Yesterday, surrounded by law enforcement and gun control advocates, Massachusetts Attorney General Maura Healey announced that she’d had enough of gun makers “deciding what was or was not compliant with state law” – declaring a ban on what she called copycat “assault-style weapons”.
Effective “immediately” AG Healey’s ban is designed to stop the sale of those modern sporting rifles (a/k/a “assault rifles”) that had been modified so as to pass the multi-point exam as to what actually constituted an “assault rifle” under Massachusetts state law.
“The gun industry doesn’t get to decide what’s compliant,” she said, “We do.”
“We” of course, meaning those who agree with her position.
Almost simultaneous with AG Healey’s announcement, Massachusetts gun rights groups like the Gun Owner’s Action League of Massachusetts, said her unilateral action, taken with “actually going through the process, then telling licensed retailers they’re not allowed to sell something” would “probably be a very interesting legal challenge at some point.”
Healey’s actions are, apparently, aimed at the myriad of changes that gun makers have made to the modern sporting rifle in order to make them “compliant” in states like California -and Massachusetts. Those changes have included non-removable, reduced-capacity magazines, fixed versus adjustable stocks and other largely cosmetic changes.
Operating systems, however, have remained essentially untouched because semi-automatic rifles or handguns operate on long-established mechanical principles, not eyewash legislation designed to ban the most popular long-gun in the country simply because of a resemblance to military-issued, fully automatic rifles.
According to Healey’s new interpretation of the law, a gun sharing the same basic operating system or having any interchangeable parts in common with a banned weapon is now verboten.
Healey used what has become standard operating language for opponents to modern sporting rifles, telling those present that those “deadly assault weapons were intended for military use” and “do not belong in civilian hands.”
If a dealer in Massachusetts has any of the now-banned guns in stock, they will be allowed to sell them to out-of-state dealers, but not individuals. If you’re a Massachusetts-resident and purchased on of the “copycat” rifles before Wednesday (July 20), you’ll be allowed to keep it.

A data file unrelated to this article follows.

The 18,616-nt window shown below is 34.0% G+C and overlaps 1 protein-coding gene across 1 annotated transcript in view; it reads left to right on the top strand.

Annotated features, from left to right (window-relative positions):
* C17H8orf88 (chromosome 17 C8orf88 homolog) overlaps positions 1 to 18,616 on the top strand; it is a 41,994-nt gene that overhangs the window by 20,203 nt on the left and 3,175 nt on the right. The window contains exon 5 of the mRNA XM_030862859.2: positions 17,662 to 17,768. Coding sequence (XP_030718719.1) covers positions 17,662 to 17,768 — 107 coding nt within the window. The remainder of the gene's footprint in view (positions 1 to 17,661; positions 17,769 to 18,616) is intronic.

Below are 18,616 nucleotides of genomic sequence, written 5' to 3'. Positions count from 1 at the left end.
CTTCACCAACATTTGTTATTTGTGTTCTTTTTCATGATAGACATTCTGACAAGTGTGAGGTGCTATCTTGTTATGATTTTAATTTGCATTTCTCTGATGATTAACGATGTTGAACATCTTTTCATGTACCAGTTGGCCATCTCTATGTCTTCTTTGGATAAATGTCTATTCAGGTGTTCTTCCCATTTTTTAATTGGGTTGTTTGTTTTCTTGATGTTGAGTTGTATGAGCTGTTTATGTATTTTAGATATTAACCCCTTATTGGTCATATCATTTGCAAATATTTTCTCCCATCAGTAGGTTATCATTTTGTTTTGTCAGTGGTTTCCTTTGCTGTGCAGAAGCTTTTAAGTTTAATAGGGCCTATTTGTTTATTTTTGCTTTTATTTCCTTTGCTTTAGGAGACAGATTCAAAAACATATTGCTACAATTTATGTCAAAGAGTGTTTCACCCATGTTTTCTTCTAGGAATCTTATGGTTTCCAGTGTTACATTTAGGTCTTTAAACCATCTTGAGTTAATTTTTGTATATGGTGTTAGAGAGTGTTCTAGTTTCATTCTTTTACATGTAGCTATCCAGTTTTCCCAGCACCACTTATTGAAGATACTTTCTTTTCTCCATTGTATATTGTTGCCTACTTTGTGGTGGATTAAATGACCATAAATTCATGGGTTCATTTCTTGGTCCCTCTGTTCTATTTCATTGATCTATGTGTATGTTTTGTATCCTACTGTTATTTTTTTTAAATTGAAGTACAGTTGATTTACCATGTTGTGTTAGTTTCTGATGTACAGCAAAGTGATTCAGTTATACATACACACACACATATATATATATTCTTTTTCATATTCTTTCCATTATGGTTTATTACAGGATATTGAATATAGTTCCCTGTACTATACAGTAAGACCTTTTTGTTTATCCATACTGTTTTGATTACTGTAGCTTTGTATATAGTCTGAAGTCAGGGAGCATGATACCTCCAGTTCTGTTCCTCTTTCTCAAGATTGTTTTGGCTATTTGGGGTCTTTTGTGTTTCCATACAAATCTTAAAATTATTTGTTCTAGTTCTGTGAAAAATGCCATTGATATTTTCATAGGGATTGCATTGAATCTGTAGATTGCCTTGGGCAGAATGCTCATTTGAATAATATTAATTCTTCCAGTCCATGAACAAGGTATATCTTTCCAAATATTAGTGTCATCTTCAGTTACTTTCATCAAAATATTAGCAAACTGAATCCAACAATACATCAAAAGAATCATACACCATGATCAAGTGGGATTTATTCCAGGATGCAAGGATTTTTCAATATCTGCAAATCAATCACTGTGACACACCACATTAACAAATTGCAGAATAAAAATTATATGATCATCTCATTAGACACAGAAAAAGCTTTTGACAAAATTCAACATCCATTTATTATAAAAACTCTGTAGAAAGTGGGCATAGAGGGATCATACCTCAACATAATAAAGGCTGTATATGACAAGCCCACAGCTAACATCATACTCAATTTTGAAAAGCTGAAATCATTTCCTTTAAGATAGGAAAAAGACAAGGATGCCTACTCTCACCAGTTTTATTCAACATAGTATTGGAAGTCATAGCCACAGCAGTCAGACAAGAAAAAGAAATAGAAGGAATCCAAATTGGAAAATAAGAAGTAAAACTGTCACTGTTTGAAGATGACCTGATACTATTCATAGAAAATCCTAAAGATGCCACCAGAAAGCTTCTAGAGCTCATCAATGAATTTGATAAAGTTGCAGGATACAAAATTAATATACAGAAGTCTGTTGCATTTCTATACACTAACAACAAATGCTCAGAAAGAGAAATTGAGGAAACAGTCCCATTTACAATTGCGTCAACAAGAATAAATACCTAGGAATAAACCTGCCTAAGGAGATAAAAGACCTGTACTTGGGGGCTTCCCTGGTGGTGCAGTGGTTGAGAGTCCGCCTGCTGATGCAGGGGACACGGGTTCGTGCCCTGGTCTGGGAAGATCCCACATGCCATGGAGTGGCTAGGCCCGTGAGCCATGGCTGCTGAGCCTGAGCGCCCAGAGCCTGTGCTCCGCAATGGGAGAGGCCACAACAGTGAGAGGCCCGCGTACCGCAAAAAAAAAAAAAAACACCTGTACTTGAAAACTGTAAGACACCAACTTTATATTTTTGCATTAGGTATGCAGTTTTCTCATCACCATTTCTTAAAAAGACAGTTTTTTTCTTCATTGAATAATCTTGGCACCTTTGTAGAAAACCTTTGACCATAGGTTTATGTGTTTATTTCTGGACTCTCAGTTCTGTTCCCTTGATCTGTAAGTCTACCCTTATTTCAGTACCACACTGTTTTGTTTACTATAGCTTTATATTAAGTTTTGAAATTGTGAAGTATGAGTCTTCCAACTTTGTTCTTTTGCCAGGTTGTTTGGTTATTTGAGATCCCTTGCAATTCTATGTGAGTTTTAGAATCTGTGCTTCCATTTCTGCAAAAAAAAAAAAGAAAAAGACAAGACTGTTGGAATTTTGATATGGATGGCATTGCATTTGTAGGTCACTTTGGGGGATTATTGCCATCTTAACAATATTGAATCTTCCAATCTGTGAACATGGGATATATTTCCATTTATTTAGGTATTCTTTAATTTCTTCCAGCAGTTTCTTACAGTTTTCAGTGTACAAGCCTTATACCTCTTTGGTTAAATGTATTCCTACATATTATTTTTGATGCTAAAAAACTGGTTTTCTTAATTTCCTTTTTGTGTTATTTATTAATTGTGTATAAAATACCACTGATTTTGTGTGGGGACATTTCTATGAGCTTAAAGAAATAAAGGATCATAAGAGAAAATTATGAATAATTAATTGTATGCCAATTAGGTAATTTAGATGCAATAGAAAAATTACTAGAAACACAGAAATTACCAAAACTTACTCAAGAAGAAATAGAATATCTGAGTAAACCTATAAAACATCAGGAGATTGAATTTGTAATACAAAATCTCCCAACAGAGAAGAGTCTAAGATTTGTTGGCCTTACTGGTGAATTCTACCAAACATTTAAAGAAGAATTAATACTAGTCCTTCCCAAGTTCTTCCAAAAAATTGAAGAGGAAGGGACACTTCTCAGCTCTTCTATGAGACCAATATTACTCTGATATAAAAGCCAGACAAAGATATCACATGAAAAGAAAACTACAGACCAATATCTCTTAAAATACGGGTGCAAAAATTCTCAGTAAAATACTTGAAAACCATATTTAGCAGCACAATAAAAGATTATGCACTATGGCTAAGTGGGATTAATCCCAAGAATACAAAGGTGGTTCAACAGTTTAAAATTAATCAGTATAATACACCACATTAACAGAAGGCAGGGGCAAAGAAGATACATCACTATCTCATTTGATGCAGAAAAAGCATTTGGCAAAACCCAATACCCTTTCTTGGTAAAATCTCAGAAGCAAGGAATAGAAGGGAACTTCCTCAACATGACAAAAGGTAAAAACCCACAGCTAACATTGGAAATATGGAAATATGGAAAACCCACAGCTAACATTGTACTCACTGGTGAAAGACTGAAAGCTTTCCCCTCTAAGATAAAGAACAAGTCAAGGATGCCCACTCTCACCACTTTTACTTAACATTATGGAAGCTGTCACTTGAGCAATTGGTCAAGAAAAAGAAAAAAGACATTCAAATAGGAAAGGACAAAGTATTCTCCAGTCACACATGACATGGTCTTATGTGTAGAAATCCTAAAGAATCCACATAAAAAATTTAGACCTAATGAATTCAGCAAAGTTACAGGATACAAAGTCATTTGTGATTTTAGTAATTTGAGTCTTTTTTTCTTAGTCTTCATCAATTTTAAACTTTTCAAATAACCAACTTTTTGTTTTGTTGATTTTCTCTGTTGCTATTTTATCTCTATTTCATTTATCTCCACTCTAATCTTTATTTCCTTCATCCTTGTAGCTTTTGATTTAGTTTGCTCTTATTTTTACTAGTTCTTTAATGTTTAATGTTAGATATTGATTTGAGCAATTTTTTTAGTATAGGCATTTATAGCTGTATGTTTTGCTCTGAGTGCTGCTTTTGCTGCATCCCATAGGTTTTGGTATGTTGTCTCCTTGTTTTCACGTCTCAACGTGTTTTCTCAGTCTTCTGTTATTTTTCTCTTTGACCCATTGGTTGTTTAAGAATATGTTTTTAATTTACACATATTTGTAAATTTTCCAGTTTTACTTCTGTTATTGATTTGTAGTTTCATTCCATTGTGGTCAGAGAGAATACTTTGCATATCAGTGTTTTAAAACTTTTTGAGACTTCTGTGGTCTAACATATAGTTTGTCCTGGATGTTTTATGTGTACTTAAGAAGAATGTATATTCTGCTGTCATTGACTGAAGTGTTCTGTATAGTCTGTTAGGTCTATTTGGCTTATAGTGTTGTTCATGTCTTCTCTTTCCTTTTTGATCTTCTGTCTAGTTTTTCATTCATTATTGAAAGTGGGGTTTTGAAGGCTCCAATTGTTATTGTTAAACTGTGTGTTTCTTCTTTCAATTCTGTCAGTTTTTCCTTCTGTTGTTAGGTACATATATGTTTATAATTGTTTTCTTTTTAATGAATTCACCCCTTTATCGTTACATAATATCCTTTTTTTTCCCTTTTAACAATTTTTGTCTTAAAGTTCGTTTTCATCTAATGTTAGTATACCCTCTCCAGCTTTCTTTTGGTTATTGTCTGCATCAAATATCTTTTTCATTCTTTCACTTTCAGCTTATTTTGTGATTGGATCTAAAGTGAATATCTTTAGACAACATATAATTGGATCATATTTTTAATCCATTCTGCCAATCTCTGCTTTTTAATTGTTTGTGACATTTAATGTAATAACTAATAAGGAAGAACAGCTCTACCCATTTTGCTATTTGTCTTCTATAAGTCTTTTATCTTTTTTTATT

But Healey warns that no Massachusetts resident will be able to possess an assault-style weapon purchased after Wednesday -even if they bought it elsewhere.
After announcing her sweeping change, Healey refused to categorize her action as an assault on legitimate businesses in Massachusetts, saying that her intent wasn’t to criminalize dealers.
Rather, she said her press conference was simply to “get the word out.”
Apparently, that’s not worked so well. Notices were reportedly mailed Tuesday, but none of the dealers we spoke with yesterday have yet received them. Many had, however, seen Healey’s Op-Ed in the Boston Globe where she accused the gun industry of “exploiting” a “loophole of potentially horrific proportions” -writing, “And it’s time we act.”
Does she expect a legal challenge? Definitely. In her Op-Ed, she writes that other states have banned assault weapons, and “Many of those bans have been challenged (unsuccessfully) by the gun industry, and we anticipate our directive may be too.”
“But,” she writes, “our job is to enforce state laws and to keep people safe. And this directive will do both.”
If it were only that simple.
Editor’s Note: You can read Attorney General Healey’s Boston Globe Op-Ed yourself at:
You can also read the Attorney General’s letter to Dealers Here: